Below is my translation of a letter handed out today at a Journalists' Syndicate protest about the individuals still being detained in connection with the April 6th roundup.

The letter is to the Judges' Club which is their version of a syndicate.

The media's virtual silence about the continued detention of these men - compared with the media circus surrounding Israa Abdel Fattah's detention - is pretty marked, and pretty sad.

Letter to the Judges' Club

We, three political detainees, address the letter below to the Judges' Club and its head Zakareya Abdel Aziz from the Borg el-Arab Prison in Alexandria...

Dear Sir,

A week has passed on our hunger strike and we are extremely weak. We are appealing to you as the last and only resort for all who have suffered injustice in Egypt.

We would like in the beginning to correct certain information which has reached the press about our (the three of us) having been transferred to the prison hospital as a result of our hunger strike.

The truth is that we are still in prison after the administration refused to call an ambulance to take us to hospital, and as a result of the inability of Karim el-Beheiry and Tareq Amin to stand on their feet - as a result of their extreme weakness. Instead, a "nurse" was summoned to examine Karim, whose condition has seriously deteriorated.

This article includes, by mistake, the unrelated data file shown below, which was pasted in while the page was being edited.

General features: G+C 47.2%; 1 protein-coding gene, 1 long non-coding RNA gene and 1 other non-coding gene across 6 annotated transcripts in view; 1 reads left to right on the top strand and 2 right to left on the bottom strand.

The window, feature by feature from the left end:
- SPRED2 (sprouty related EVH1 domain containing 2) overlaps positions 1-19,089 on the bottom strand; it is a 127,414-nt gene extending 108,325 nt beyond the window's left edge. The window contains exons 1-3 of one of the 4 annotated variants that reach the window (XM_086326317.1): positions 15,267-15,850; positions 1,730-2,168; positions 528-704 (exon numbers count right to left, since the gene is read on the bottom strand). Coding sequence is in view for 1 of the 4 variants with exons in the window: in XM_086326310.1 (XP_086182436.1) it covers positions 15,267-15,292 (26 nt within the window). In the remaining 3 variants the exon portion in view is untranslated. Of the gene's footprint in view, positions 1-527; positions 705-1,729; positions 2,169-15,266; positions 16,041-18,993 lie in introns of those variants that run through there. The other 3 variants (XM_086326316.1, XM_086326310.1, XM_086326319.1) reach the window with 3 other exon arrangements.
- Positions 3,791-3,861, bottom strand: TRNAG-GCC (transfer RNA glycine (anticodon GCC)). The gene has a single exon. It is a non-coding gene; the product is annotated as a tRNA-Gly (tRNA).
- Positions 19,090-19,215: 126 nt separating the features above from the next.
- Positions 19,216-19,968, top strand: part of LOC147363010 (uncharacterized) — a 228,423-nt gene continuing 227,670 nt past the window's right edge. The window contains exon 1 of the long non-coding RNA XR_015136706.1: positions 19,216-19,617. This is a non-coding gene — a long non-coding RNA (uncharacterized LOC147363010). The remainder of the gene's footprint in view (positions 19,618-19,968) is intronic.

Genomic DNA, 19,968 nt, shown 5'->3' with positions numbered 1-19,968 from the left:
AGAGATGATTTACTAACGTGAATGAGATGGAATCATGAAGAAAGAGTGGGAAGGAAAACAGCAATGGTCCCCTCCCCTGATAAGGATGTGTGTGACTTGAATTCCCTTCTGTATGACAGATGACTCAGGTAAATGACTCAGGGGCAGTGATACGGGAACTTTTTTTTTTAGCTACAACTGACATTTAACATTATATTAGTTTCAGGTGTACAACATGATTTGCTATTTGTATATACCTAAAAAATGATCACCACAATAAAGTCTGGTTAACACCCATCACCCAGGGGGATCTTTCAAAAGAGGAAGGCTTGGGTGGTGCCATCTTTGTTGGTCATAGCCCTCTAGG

We would like to know the reason why we remain in detention. We will continue the hunger strike until we either die or receive this information.

We were tortured in the state security headquarters in Mahalla on the 6th, 7th and 8th April. Officers tortured Karim using electricity while Tareq Amin and Kamal el-Fayyoumy were insulted verbally and physically assaulted. We then spent eleven days in Borg el-Arab prison in a cell with individuals with criminal convictions. When the Tanta court ordered that we be released we were held for four days in the El-Salam police station [noqtat shorta] situated between Mahalla and Tanta before we were taken to Borg el-Arab prison were we began our hunger strike.